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ScottyMacEsq
ScottyMacEsq, Lawyer
Category: Employment Law
Satisfied Customers: 15762
Experience:  Licensed Texas General Practice Attorney
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I work new employer who provides a fleet vehicle

Customer Question

Hello, I work for a new employer who provides a fleet vehicle for me to do my work only (pest control). i start work from home and return back home at the end of the day. i do not have an office or warehouse to report to. The vehicle is a fringe benefit that according to them, does not fall under federal guidelines, so i don't have to report any personal mileage because frankly, i can't use it for that purpose anyway. here is the question. the employer states that they can "dock" up to 45 minutes, of my drive time, each way (from my home to my first stop, and from my last stop to home) as a reimbursement to them. is this legal? employer states its a federal guideline but i cant find anything similar to this situation. only thing i can find is my first and last stop of the day can be considered "temporary workplaces" the drive to and from those places is not considered a commute and cant be considered a taxable fringe benefit.
Submitted: 1 year ago.
Category: Employment Law
Expert:  ScottyMacEsq replied 1 year ago.
Thank you for using JustAnswer.
I'm sorry to hear about your situation. If by "dock" you mean simply not pay you, or pay for that time and then reduce by the actual time that it takes to drive to your first location, they're correct.
Travel time to and from the office generally is not paid, but travel time during the day (aside from the initial trip to and from the office) is to be paid. Time spent in home-to-work travel by an employee in an employer-provided vehicle, or in activities performed by an employee that are incidental to the use of the vehicle for commuting, generally is not "hours worked" and, therefore, does not have to be paid. This provision applies only if the travel is within the normal commuting area for the employer's business and the use of the vehicle is subject to an agreement between the employer and the employee or the employee's representative.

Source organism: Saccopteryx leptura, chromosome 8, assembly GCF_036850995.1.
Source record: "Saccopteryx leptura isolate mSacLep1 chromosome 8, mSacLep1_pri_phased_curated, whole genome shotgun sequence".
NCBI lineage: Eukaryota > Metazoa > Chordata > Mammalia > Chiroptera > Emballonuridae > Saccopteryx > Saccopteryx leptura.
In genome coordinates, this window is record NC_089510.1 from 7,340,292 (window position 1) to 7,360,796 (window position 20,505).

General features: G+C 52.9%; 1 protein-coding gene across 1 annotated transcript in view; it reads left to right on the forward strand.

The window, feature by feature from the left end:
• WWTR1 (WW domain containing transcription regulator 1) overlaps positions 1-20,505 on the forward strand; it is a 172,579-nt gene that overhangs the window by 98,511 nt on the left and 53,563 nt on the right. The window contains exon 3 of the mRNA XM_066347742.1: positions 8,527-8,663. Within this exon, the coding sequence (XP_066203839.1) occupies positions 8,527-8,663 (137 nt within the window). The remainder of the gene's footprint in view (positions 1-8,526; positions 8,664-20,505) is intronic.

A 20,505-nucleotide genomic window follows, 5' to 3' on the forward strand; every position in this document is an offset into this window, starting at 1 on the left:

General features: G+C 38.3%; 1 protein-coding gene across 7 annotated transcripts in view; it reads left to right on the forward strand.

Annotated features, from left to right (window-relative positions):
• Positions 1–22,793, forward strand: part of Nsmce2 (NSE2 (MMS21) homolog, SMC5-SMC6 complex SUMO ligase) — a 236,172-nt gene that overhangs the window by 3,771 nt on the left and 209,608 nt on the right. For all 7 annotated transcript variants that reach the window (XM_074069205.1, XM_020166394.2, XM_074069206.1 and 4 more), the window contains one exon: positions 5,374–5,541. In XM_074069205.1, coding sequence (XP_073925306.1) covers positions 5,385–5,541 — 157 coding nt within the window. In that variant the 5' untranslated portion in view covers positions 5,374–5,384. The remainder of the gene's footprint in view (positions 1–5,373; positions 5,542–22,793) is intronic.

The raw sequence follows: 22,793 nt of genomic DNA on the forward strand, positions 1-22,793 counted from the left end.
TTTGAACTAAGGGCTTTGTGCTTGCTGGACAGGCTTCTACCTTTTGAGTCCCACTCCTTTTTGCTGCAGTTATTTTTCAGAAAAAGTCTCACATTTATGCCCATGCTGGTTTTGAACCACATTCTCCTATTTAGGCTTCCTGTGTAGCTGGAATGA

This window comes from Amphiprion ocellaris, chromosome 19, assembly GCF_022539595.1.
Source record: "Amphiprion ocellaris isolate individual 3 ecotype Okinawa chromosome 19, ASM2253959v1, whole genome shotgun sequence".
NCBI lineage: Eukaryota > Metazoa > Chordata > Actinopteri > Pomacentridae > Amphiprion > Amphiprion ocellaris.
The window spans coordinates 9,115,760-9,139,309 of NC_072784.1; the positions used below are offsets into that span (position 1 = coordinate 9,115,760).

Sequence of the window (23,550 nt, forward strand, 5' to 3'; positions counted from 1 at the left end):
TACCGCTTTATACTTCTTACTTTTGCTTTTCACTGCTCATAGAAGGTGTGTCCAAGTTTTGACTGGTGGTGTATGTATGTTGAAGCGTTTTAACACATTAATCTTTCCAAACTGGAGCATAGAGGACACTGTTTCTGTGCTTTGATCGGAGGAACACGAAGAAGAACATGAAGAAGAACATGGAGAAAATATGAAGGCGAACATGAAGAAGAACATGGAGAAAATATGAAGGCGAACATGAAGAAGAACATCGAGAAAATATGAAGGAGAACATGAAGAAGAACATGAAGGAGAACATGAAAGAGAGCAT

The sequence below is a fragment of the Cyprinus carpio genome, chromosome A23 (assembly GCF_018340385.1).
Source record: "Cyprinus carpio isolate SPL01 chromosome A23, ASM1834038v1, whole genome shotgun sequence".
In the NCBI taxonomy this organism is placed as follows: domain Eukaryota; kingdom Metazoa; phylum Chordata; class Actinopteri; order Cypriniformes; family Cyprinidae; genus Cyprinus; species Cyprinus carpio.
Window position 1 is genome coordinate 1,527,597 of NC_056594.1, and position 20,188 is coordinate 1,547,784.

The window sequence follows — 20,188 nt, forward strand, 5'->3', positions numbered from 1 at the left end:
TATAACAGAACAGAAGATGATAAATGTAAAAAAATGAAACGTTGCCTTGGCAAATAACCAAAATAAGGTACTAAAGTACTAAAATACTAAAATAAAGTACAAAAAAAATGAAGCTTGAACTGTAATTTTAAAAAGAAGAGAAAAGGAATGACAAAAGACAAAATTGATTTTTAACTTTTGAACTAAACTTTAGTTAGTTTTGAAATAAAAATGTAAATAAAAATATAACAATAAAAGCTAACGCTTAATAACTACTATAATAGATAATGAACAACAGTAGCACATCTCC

Now if your "office" was your home, and you had to travel, any travel time would be compensable. But the key is that your "office" is the vehicle. If the agreement is to pay you only from arrival at first site to the end of the last job, then those terms would likely prevail. An arrangement like you described is not uncommon and, if you think about it, is similar to an office job, which wouldn't pay you for your commute.
The "first commute" and "last commute" of the day is usually not compensable, unless you can show that the commute is FROM your office (i.e. if you're a telecommuting employee that works at home).
Now ultimately the "45 minutes" is simply a policy. That is, there's really no straight line Federal or state policy that governs a specific time period, but 45 minutes was determined by them (most likely) to be within what's allowed and not considered to be the employer abusing this law.
I know this is probably not what you wanted to hear, but it is the law. I hope that clears things up anyway. If you have any other questions, please let me know. If not, and you have not yet, please rate my answer AND press the "submit" button, if applicable. Please note that I don't get any credit for my answer unless and until you rate it a 3, 4, 5 (good or better). Thank you, ***** ***** luck to you!
Expert:  ScottyMacEsq replied 1 year ago.
I see that you have not responded in some time. Please note that this question is still open until you rate it. I believe that I have answered your question, but if you have any other questions, please let me know.If not, and you have not yet, please rate my answer. Please note that I don't get any credit for my answer unless and until you rate it a 3, 4, 5 (good or better). Thank you, ***** ***** good luck to you!

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